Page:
Hyperrhiz 14: Featured works

Phantom Agents: Variability in Narrative Fiction

Will Luers

Washington State University Vancouver

Artist Statement

In Phantom Agents, my aim was to create narrative sequence (or at least the semblance of temporal progression) within an interface that was indeterminately arranged with image selections, text fragments and design elements. I wanted an episodic narrative that included its own variability as spatial structure, as plot and as theme. Why? Recombinant works of art use deterministic and variable processes to produce "fields of meaning" where "a finite set of media-elements is entertained through a vast set of potential combinatorial abstractions (Rieser, 242)." This "recombinant" state of things is very familiar to me at the beginning of the internet age. We think of ourselves as agents in a system that is constantly changing the rules and purpose of play. It is exhilarating and exhausting. We wake up, login and negotiate the day's novel data into our bodies. The story of Phantom Agents depicts the adventures of two characters inside a broken augmented reality game. The game, its purpose and backstory is never explained, if only to introduce a familiar disorientation. The remix of spy films and secret agent tv shows is intended as hauntings from another century, but their stochastic juxtapositions (sometimes meaningful, sometimes not) presents a disembodied, networked and gamified world in which identity and agency are lost to endless novelty. Phantom Agents is metamorphic text, a subset of ergodic cybertext that transforms "endlessly with no final (and repeatable) state to be reached" (Aarseth, 181).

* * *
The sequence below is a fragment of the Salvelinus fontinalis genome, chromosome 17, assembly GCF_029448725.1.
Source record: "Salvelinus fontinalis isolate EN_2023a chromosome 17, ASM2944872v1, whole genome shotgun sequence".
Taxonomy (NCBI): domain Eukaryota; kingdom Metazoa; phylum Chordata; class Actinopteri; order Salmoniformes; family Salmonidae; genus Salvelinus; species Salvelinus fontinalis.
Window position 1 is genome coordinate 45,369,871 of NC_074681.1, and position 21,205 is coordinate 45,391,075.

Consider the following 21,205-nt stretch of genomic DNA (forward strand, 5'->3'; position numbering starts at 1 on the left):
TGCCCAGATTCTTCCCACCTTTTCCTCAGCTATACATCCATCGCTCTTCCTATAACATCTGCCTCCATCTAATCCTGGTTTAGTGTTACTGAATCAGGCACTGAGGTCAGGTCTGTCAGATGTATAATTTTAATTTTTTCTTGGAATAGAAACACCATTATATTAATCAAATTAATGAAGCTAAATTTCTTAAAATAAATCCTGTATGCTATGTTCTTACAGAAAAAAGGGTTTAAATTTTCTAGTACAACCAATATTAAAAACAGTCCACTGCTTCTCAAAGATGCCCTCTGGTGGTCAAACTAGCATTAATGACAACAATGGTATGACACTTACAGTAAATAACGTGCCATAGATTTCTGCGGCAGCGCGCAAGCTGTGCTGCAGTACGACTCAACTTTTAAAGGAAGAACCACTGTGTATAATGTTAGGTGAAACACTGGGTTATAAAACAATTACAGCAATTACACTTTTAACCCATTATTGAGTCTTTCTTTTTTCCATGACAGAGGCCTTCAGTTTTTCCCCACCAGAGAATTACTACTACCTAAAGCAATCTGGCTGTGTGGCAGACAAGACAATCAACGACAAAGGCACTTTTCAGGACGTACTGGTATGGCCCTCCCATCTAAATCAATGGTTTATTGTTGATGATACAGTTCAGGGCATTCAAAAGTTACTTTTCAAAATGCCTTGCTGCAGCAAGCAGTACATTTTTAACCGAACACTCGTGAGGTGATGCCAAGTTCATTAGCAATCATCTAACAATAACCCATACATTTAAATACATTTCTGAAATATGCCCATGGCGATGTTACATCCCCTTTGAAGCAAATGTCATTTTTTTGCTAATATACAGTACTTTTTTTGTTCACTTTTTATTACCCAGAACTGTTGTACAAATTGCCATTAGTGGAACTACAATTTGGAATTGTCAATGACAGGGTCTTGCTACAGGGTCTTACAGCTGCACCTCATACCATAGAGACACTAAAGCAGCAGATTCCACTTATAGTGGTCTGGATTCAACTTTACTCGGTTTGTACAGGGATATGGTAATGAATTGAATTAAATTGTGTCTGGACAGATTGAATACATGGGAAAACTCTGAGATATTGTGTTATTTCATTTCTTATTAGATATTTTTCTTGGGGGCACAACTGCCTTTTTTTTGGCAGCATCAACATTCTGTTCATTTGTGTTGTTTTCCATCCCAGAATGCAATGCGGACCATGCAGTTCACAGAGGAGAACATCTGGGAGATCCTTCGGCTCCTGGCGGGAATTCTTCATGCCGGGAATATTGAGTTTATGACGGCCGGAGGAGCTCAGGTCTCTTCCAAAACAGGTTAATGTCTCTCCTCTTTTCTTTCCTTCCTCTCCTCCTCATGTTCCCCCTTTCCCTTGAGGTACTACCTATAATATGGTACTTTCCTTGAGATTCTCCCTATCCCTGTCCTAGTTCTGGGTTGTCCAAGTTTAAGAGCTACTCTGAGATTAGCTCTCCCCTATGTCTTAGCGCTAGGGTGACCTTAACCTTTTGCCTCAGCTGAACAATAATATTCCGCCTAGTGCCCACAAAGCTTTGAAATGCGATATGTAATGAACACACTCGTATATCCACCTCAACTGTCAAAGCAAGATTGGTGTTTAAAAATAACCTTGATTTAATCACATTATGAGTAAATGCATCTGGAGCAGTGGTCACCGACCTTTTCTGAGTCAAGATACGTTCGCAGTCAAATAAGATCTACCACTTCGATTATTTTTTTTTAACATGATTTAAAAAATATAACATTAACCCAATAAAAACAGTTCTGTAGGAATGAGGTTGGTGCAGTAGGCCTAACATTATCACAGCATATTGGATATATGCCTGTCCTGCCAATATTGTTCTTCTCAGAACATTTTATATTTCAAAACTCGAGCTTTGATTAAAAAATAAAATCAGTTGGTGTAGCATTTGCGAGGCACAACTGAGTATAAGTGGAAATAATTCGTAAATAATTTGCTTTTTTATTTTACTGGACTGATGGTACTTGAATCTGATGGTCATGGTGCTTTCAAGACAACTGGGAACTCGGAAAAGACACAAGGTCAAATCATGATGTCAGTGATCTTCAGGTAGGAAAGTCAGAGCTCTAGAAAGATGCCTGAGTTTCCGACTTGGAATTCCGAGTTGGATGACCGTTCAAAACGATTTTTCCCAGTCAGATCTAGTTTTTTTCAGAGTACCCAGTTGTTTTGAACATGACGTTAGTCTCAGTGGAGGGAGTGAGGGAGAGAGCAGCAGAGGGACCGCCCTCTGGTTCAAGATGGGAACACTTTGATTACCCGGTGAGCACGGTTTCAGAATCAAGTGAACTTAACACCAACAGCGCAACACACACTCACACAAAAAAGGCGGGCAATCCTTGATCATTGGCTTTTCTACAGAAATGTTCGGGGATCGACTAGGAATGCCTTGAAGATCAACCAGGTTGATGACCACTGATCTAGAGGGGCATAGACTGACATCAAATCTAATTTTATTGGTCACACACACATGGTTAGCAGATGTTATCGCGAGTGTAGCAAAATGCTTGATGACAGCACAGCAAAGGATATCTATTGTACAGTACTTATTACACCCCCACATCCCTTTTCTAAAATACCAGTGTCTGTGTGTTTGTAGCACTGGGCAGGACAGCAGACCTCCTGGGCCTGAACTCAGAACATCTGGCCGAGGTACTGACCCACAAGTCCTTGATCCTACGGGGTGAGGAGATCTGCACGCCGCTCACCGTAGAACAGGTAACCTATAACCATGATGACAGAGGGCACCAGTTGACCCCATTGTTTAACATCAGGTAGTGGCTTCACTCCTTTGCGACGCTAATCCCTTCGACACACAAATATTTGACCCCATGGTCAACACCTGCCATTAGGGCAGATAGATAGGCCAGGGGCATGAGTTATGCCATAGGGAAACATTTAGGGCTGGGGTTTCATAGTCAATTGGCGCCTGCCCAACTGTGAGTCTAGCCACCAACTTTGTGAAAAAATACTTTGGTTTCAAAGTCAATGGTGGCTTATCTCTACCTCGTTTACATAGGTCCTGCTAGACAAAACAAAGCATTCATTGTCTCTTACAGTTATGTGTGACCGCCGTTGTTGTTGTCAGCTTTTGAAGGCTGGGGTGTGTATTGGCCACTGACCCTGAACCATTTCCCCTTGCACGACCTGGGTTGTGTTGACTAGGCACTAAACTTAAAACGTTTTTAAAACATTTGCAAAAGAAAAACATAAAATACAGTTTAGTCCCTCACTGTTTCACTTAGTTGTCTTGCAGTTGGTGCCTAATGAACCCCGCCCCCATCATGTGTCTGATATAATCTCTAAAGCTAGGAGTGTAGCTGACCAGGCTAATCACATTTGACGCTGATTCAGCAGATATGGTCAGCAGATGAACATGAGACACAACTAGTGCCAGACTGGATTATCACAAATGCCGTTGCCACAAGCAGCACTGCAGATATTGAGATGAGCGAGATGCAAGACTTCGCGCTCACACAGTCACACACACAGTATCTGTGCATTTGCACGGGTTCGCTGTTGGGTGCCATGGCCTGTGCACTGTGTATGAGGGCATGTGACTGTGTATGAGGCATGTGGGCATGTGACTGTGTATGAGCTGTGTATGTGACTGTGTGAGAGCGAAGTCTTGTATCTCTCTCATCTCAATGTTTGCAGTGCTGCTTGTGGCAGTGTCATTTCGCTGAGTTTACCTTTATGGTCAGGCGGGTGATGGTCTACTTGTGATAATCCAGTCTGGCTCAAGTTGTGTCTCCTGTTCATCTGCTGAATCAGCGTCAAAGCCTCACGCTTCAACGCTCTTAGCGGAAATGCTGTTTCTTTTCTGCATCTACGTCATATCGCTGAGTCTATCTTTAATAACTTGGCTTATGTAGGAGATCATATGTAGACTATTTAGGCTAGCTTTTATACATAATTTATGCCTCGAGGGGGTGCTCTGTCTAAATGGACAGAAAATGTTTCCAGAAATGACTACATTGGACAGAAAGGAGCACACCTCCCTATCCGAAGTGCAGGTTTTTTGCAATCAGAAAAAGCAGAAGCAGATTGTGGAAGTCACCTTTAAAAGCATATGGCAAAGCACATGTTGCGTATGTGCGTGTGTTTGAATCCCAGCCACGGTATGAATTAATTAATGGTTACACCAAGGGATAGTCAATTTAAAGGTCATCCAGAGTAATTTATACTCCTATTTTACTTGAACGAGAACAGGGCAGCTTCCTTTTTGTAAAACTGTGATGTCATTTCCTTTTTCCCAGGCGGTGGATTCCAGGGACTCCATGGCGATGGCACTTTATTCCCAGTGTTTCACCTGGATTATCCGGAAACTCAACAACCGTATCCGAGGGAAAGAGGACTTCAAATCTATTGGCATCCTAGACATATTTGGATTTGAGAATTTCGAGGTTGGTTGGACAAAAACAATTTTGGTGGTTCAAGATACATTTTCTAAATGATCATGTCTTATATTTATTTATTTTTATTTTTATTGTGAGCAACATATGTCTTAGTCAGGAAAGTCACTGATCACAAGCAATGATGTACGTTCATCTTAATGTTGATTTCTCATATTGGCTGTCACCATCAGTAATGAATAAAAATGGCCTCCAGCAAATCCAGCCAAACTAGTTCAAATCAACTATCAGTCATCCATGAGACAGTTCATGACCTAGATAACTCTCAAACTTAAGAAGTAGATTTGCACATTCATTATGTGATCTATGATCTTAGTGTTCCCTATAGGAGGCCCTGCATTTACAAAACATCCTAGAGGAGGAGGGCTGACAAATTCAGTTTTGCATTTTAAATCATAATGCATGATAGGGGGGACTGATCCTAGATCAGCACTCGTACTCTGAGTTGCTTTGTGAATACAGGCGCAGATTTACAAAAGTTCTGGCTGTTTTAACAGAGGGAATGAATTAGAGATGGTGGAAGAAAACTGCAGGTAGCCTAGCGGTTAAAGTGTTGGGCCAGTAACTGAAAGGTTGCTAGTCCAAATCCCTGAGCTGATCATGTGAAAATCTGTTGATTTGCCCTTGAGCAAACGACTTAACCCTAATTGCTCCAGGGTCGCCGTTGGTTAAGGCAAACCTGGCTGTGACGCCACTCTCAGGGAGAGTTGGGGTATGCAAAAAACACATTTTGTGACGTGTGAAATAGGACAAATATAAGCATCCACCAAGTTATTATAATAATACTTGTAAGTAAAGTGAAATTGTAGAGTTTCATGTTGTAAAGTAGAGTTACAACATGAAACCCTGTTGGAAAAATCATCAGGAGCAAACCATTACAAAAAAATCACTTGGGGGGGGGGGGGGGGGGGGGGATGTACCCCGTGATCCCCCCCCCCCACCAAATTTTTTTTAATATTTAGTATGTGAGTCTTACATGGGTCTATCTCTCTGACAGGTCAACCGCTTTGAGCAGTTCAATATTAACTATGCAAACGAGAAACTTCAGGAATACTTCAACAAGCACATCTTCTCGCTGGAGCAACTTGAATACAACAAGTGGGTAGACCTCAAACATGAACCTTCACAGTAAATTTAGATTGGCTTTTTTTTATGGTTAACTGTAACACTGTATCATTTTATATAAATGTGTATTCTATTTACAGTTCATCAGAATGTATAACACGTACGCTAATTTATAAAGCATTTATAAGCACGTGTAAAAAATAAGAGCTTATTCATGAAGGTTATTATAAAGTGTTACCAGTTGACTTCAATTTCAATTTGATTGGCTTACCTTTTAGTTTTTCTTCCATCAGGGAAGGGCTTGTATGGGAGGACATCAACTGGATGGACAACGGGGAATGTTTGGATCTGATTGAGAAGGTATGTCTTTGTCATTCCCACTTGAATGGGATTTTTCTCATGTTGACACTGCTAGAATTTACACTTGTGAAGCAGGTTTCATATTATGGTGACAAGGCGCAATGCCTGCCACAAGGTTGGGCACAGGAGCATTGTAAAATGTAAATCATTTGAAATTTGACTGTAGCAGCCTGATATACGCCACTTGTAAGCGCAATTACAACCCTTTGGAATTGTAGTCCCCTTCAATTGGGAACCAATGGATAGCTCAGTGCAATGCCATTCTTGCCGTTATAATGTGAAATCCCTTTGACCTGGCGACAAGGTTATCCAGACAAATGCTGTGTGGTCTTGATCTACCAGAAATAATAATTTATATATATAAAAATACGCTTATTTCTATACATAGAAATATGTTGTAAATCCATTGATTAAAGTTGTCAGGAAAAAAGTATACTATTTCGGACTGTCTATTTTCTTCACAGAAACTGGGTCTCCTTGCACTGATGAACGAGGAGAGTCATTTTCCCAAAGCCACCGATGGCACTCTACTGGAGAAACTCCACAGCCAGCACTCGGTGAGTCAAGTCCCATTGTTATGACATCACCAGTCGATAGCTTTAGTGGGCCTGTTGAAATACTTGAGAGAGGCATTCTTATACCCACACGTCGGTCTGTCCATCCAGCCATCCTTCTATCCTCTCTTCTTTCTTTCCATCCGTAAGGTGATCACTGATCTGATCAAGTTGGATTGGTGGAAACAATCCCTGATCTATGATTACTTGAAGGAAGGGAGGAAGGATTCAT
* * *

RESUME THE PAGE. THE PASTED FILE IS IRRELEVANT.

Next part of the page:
Screen still from Phantom Agents.

The work's narrative and generative system emerged symbiotically. It is not only that there are narrative rationales for stochastic systems, but that these systems produce affect that complicate, disrupt and infect the narration. Built with HTML5 and JavaScript, I used a few simple programming principles to compose, simultaneously and iteratively, the narrative structure and the recombinant system. Random text fragments, images and design elements are held in arrays, as are the sequenced fragments. With each swipe or click forward in the work, the interface draws from the sequenced arrays in increments (i++) and from the random arrays using a javaScript random number (Math.random()). Once that basic system was built, my role as a narrative artist took over and I filled the arrays with the media fragments that play with each other, that resonate and mirror what the system is doing, as well as impart the bare necessities of plot, character and setting. Interface design was yet another layer of refining edges between the stochastic process and the narrative structure. As a recombinant fiction, the work is playfully about itself, simulating the murky and liminal realms of networked experience rather than a believable inner or outer reality.

VIEW Phantom Agents

Works Cited

Aarseth, Espen J. Cybertext: Perspectives on Ergodic Literature. Baltimore, Md: Johns Hopkins University Press, 1997. Print.

Rieser, Martin, and Andrea Zapp, eds. The New Screen Media: Cinema/art/narrative. Pap/DVD edition. London: British Film Institute, 2002. Print.

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